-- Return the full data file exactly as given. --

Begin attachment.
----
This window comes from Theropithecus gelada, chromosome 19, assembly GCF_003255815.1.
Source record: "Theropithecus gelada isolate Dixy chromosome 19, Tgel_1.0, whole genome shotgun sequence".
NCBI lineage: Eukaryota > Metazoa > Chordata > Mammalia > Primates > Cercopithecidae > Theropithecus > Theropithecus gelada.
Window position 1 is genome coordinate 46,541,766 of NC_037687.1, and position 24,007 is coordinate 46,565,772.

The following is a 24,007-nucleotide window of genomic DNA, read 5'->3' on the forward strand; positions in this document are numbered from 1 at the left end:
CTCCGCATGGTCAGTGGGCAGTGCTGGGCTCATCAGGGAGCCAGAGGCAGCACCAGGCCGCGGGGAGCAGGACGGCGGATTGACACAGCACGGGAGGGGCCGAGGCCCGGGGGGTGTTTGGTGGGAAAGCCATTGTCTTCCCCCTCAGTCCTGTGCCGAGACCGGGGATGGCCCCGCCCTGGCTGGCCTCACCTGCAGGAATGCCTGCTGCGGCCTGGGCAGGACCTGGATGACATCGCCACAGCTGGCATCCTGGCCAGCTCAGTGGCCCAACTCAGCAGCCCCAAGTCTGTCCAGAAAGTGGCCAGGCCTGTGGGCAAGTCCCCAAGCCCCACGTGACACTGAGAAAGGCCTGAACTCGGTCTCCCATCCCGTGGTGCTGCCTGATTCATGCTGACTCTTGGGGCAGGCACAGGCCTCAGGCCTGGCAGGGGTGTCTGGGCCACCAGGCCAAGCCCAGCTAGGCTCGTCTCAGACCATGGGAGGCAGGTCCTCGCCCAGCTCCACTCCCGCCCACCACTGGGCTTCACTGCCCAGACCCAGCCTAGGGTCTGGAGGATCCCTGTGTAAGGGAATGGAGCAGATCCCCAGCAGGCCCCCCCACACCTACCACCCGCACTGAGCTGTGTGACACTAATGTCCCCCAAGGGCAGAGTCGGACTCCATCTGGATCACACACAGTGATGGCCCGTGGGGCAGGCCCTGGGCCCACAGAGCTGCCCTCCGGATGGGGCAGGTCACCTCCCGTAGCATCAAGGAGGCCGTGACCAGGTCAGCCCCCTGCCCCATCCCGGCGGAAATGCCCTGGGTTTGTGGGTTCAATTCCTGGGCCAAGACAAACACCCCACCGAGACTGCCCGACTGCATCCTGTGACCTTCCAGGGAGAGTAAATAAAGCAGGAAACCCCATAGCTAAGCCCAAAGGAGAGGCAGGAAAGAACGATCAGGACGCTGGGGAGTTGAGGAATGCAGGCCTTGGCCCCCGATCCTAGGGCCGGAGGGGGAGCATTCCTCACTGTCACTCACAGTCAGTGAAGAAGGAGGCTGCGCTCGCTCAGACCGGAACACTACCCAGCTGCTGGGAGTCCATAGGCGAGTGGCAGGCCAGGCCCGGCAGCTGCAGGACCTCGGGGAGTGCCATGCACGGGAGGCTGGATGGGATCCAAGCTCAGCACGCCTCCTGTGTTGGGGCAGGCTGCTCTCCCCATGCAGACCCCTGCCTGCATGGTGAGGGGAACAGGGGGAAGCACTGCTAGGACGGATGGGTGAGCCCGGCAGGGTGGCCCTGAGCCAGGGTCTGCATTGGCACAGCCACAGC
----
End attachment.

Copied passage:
This window comes from Theropithecus gelada, chromosome 19, assembly GCF_003255815.1.
Source record: "Theropithecus gelada isolate Dixy chromosome 19, Tgel_1.0, whole genome shotgun sequence".
NCBI lineage: Eukaryota > Metazoa > Chordata > Mammalia > Primates > Cercopithecidae > Theropithecus > Theropithecus gelada.
Window position 1 is genome coordinate 46,541,766 of NC_037687.1, and position 24,007 is coordinate 46,565,772.

The following is a 24,007-nucleotide window of genomic DNA, read 5'->3' on the forward strand; positions in this document are numbered from 1 at the left end:
CTCCGCATGGTCAGTGGGCAGTGCTGGGCTCATCAGGGAGCCAGAGGCAGCACCAGGCCGCGGGGAGCAGGACGGCGGATTGACACAGCACGGGAGGGGCCGAGGCCCGGGGGGTGTTTGGTGGGAAAGCCATTGTCTTCCCCCTCAGTCCTGTGCCGAGACCGGGGATGGCCCCGCCCTGGCTGGCCTCACCTGCAGGAATGCCTGCTGCGGCCTGGGCAGGACCTGGATGACATCGCCACAGCTGGCATCCTGGCCAGCTCAGTGGCCCAACTCAGCAGCCCCAAGTCTGTCCAGAAAGTGGCCAGGCCTGTGGGCAAGTCCCCAAGCCCCACGTGACACTGAGAAAGGCCTGAACTCGGTCTCCCATCCCGTGGTGCTGCCTGATTCATGCTGACTCTTGGGGCAGGCACAGGCCTCAGGCCTGGCAGGGGTGTCTGGGCCACCAGGCCAAGCCCAGCTAGGCTCGTCTCAGACCATGGGAGGCAGGTCCTCGCCCAGCTCCACTCCCGCCCACCACTGGGCTTCACTGCCCAGACCCAGCCTAGGGTCTGGAGGATCCCTGTGTAAGGGAATGGAGCAGATCCCCAGCAGGCCCCCCCACACCTACCACCCGCACTGAGCTGTGTGACACTAATGTCCCCCAAGGGCAGAGTCGGACTCCATCTGGATCACACACAGTGATGGCCCGTGGGGCAGGCCCTGGGCCCACAGAGCTGCCCTCCGGATGGGGCAGGTCACCTCCCGTAGCATCAAGGAGGCCGTGACCAGGTCAGCCCCCTGCCCCATCCCGGCGGAAATGCCCTGGGTTTGTGGGTTCAATTCCTGGGCCAAGACAAACACCCCACCGAGACTGCCCGACTGCATCCTGTGACCTTCCAGGGAGAGTAAATAAAGCAGGAAACCCCATAGCTAAGCCCAAAGGAGAGGCAGGAAAGAACGATCAGGACGCTGGGGAGTTGAGGAATGCAGGCCTTGGCCCCCGATCCTAGGGCCGGAGGGGGAGCATTCCTCACTGTCACTCACAGTCAGTGAAGAAGGAGGCTGCGCTCGCTCAGACCGGAACACTACCCAGCTGCTGGGAGTCCATAGGCGAGTGGCAGGCCAGGCCCGGCAGCTGCAGGACCTCGGGGAGTGCCATGCACGGGAGGCTGGATGGGATCCAAGCTCAGCACGCCTCCTGTGTTGGGGCAGGCTGCTCTCCCCATGCAGACCCCTGCCTGCATGGTGAGGGGAACAGGGGGAAGCACTGCTAGGACGGATGGGTGAGCCCGGCAGGGTGGCCCTGAGCCAGGGTCTGCATTGGCACAGCCACAGC